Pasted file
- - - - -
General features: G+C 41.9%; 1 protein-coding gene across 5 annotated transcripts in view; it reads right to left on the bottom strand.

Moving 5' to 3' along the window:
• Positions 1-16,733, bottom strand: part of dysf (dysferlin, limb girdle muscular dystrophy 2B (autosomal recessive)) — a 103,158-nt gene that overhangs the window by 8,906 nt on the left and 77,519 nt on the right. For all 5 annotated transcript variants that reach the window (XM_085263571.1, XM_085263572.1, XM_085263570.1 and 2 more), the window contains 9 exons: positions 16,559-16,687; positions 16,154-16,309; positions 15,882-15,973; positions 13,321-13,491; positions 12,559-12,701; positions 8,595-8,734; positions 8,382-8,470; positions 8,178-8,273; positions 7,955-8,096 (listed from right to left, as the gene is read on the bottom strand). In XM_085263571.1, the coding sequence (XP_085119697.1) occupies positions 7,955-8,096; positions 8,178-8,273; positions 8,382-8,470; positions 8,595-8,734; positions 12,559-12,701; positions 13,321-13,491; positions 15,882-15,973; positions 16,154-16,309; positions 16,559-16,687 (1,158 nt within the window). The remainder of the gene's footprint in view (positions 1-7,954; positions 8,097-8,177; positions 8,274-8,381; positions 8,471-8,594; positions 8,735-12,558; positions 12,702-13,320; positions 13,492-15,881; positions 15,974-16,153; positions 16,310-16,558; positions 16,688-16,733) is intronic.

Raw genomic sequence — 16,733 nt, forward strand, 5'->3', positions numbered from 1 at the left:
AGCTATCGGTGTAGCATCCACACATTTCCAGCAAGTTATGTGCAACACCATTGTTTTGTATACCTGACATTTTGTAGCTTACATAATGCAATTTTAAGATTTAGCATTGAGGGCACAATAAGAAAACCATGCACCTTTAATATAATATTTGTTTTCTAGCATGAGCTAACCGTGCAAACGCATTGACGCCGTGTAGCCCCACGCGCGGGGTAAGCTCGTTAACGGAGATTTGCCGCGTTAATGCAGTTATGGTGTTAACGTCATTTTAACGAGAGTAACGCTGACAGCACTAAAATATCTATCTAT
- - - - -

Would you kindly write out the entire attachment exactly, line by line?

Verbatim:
General features: G+C 41.9%; 1 protein-coding gene across 5 annotated transcripts in view; it reads right to left on the bottom strand.

Moving 5' to 3' along the window:
• Positions 1-16,733, bottom strand: part of dysf (dysferlin, limb girdle muscular dystrophy 2B (autosomal recessive)) — a 103,158-nt gene that overhangs the window by 8,906 nt on the left and 77,519 nt on the right. For all 5 annotated transcript variants that reach the window (XM_085263571.1, XM_085263572.1, XM_085263570.1 and 2 more), the window contains 9 exons: positions 16,559-16,687; positions 16,154-16,309; positions 15,882-15,973; positions 13,321-13,491; positions 12,559-12,701; positions 8,595-8,734; positions 8,382-8,470; positions 8,178-8,273; positions 7,955-8,096 (listed from right to left, as the gene is read on the bottom strand). In XM_085263571.1, the coding sequence (XP_085119697.1) occupies positions 7,955-8,096; positions 8,178-8,273; positions 8,382-8,470; positions 8,595-8,734; positions 12,559-12,701; positions 13,321-13,491; positions 15,882-15,973; positions 16,154-16,309; positions 16,559-16,687 (1,158 nt within the window). The remainder of the gene's footprint in view (positions 1-7,954; positions 8,097-8,177; positions 8,274-8,381; positions 8,471-8,594; positions 8,735-12,558; positions 12,702-13,320; positions 13,492-15,881; positions 15,974-16,153; positions 16,310-16,558; positions 16,688-16,733) is intronic.

Raw genomic sequence — 16,733 nt, forward strand, 5'->3', positions numbered from 1 at the left:
AGCTATCGGTGTAGCATCCACACATTTCCAGCAAGTTATGTGCAACACCATTGTTTTGTATACCTGACATTTTGTAGCTTACATAATGCAATTTTAAGATTTAGCATTGAGGGCACAATAAGAAAACCATGCACCTTTAATATAATATTTGTTTTCTAGCATGAGCTAACCGTGCAAACGCATTGACGCCGTGTAGCCCCACGCGCGGGGTAAGCTCGTTAACGGAGATTTGCCGCGTTAATGCAGTTATGGTGTTAACGTCATTTTAACGAGAGTAACGCTGACAGCACTAAAATATCTATCTAT